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Future of energy should be sustainable

Silvia Radan & T. Ramavarman / 19 January 2010

ABU DHABI — Disappointments from the Copenhagen summit on climate change should not dampen efforts to reduce increases in global temperatures, said world leaders at a four-day forum held in the capital.

(From L-R) Greek President Karolos Papoulias, President of the Maldives Mohammed Nasheed, Turkish Prime Minister Recep Tayyip Erdogan, Malaysian Prime Minister Mohamed Najib bin Abdul Razak, Abu Dhabi Crown Prince His Highness Shaikh Mohammed bin Zayed al-Nahayan, Spain's Crown Prince Felipe and Denmark's Crown Prince Frederik Andre Henrik Christian attend a panel session at the World Future Energy Summit in Abu Dhabi on January 18, 2010. – AFP

In the first international meeting on the subject since Copenhagen, which resulted in a non-binding agreement to reduce temperatures, representatives of various countries said it was necessary to continue to bring down emissions and support developing countries in their efforts.

Click here for special coverageEnergy ministers at a panel discussion on the opening day of the World Future Energy Summit said that for the adoption of renewable energy to succeed and for climate change to be stalled, developing countries must avoid repeating the mistakes that were made by industrialised countries.

“Yes, Copenhagen was a disappointment, but it also showed that the world is on an irreversible shift towards lower carbon,” said Ed Miliband, Secretary of State for UK’s Energy and Climate Change. He said the way forward is to get as many countries as possible to sign the Copenhagen agreement and keep cutting carbon emissions.

“Europe has moved towards its highest ambitions yet, by pledging to cut 30 per cent of its carbon emissions by 2020,” said Miliband.

For some countries, such as the Maldives, the issue is more than pressing than for others. Maldives is a nation at risk of disappearing forever as a result of a rise in sea water levels due to melting of ice caps.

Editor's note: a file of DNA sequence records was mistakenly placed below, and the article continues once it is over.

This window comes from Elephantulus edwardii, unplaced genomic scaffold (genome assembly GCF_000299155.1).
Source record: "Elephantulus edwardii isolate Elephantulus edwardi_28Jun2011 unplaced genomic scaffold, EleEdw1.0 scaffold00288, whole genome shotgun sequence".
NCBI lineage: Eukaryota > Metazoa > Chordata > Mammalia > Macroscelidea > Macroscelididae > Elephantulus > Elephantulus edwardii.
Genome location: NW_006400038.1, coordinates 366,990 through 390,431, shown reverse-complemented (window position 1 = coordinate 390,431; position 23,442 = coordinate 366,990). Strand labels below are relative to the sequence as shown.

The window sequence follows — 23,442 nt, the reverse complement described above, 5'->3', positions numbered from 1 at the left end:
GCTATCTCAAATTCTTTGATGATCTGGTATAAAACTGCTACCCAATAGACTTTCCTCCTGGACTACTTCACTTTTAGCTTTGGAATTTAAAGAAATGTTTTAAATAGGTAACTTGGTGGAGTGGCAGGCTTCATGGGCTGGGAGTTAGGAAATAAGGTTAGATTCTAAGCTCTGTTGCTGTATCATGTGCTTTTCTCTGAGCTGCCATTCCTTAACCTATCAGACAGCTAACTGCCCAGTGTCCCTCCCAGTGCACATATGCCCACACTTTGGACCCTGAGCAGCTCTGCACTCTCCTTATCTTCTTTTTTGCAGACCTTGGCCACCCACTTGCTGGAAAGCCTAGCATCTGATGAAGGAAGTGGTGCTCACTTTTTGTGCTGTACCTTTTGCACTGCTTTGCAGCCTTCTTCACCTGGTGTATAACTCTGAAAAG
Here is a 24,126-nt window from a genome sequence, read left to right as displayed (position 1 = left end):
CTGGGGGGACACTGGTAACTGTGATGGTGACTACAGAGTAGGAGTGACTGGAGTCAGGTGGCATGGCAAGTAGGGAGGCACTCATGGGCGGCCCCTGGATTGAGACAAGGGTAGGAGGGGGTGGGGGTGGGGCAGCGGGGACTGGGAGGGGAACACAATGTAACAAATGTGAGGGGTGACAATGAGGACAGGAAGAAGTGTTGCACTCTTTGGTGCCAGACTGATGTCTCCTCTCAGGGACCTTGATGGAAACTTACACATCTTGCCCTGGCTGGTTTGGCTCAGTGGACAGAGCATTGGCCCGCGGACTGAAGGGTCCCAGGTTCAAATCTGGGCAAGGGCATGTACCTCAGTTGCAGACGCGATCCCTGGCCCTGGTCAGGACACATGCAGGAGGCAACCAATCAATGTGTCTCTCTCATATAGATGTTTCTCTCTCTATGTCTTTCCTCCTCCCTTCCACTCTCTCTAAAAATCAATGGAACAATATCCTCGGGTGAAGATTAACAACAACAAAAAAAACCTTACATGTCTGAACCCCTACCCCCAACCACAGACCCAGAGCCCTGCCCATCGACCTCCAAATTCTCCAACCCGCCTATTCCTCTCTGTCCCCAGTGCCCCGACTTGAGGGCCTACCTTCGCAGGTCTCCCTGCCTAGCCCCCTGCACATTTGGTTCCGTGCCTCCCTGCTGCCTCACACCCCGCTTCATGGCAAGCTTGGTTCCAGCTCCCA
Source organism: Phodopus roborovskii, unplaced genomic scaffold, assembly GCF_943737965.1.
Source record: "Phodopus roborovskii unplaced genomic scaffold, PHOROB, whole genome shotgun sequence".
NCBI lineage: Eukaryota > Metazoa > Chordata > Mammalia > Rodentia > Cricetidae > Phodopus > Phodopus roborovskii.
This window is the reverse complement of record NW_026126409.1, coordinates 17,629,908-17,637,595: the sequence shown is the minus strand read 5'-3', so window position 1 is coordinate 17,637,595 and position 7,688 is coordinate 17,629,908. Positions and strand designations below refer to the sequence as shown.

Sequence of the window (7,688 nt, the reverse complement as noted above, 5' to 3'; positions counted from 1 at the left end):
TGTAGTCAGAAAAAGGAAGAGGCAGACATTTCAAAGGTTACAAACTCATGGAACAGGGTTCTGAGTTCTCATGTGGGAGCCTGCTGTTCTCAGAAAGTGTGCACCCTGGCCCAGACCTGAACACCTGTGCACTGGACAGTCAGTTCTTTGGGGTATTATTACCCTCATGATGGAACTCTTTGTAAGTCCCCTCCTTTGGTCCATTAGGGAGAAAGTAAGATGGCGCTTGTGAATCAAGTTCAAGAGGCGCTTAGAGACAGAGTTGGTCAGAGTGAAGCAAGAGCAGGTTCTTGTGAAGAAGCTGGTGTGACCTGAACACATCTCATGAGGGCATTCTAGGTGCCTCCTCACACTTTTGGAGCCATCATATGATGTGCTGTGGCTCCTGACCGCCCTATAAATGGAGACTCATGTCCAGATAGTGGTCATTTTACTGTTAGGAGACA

“If we don’t act now, our coral reefs and rainforests will die, desert countries will become unbearably hot and low-lying countries like the Maldives, will slip beneath the rising seas,” said the President of the Maldives, Mohammed Nasheed.

“Tackling climate change is not like dealing with other global issues, such as trade or disarmament. We don’t have the luxury of time to meet, year after year, in endless negotiations.”

“The Copenhagen Accord, in its current form, will not prevent catastrophic climate change. Our challenge this year and the next is, therefore, to strengthen the accord so it becomes a blueprint for planet-saving action,” Nasheed added.

However, some Gulf states said a mix of fuels were needed.  Abdulla bin Hamad Al Attiyah, Qatar Deputy Premier and Minister of Energy and Industry, said developed countries should set their own carbon emission reduction targets. They should force other countries to abide by them, he said.

 “I’m not against renewables. I don’t like the word alternative,” he said. “We should work together to find a balanced energy mix useful for each country, instead of trying to develop an antagonism between renewables and fossil fuel.”

Mohamed bin Dhaen Al Hamli, UAE Minister of Energy, said the country would continue to develop and use multiple energy sources including fossil fuels, nuclear energy and renewable energy. Abu Dhabi, the host of the International Renewable Energy Agency, sits atop the world’s fifth largest oil reserve.

However, the UAE, through IRENA and Masdar, its headquarters, has made a pledge to help developing countries move ahead with adoption of renewable energy through investments and sharing expertise.

Jurgen Becker, State Secretary of the Ministry of Environment, Nature Conservation and Nuclear Safety in Germany, said, and other European representatives, agreed that developed countries were largely responsible for the high amount of green house gas emissions present today. “We don’t want to tell developing countries what to do. We want to show them that the path followed by industrialised countries was wrong and they should not follow in our steps,” said Becker.

(With inputs by AFP)

Email : silvia@khaleejtimes.com, ramavarman@khaleejtimes.com

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